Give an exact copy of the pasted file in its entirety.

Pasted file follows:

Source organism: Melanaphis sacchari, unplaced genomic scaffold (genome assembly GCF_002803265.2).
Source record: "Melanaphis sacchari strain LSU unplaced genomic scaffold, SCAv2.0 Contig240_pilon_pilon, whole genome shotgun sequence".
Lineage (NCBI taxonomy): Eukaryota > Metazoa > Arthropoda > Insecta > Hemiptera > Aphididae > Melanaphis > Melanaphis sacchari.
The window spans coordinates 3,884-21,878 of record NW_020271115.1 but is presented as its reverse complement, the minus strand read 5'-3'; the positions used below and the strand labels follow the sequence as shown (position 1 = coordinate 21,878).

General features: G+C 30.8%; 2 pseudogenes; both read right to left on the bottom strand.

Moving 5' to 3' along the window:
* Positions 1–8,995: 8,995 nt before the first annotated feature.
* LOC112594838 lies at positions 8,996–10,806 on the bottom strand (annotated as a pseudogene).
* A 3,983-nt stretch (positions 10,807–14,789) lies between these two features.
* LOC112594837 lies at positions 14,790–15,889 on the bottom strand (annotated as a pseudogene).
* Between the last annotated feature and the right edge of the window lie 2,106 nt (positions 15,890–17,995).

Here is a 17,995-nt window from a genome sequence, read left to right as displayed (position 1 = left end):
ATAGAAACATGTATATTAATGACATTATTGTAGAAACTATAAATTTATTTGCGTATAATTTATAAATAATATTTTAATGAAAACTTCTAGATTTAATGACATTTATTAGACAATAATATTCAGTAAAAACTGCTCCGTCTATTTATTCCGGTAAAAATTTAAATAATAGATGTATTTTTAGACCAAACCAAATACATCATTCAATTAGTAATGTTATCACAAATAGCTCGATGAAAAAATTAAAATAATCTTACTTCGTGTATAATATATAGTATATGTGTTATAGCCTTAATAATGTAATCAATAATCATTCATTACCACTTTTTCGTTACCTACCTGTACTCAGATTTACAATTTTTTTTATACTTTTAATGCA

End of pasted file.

Source organism: Melanaphis sacchari, unplaced genomic scaffold (genome assembly GCF_002803265.2).
Source record: "Melanaphis sacchari strain LSU unplaced genomic scaffold, SCAv2.0 Contig240_pilon_pilon, whole genome shotgun sequence".
Lineage (NCBI taxonomy): Eukaryota > Metazoa > Arthropoda > Insecta > Hemiptera > Aphididae > Melanaphis > Melanaphis sacchari.
The window spans coordinates 3,884-21,878 of record NW_020271115.1 but is presented as its reverse complement, the minus strand read 5'-3'; the positions used below and the strand labels follow the sequence as shown (position 1 = coordinate 21,878).

General features: G+C 30.8%; 2 pseudogenes; both read right to left on the bottom strand.

Moving 5' to 3' along the window:
* Positions 1–8,995: 8,995 nt before the first annotated feature.
* LOC112594838 lies at positions 8,996–10,806 on the bottom strand (annotated as a pseudogene).
* A 3,983-nt stretch (positions 10,807–14,789) lies between these two features.
* LOC112594837 lies at positions 14,790–15,889 on the bottom strand (annotated as a pseudogene).
* Between the last annotated feature and the right edge of the window lie 2,106 nt (positions 15,890–17,995).

Here is a 17,995-nt window from a genome sequence, read left to right as displayed (position 1 = left end):
ATAGAAACATGTATATTAATGACATTATTGTAGAAACTATAAATTTATTTGCGTATAATTTATAAATAATATTTTAATGAAAACTTCTAGATTTAATGACATTTATTAGACAATAATATTCAGTAAAAACTGCTCCGTCTATTTATTCCGGTAAAAATTTAAATAATAGATGTATTTTTAGACCAAACCAAATACATCATTCAATTAGTAATGTTATCACAAATAGCTCGATGAAAAAATTAAAATAATCTTACTTCGTGTATAATATATAGTATATGTGTTATAGCCTTAATAATGTAATCAATAATCATTCATTACCACTTTTTCGTTACCTACCTGTACTCAGATTTACAATTTTTTTTATACTTTTAATGCA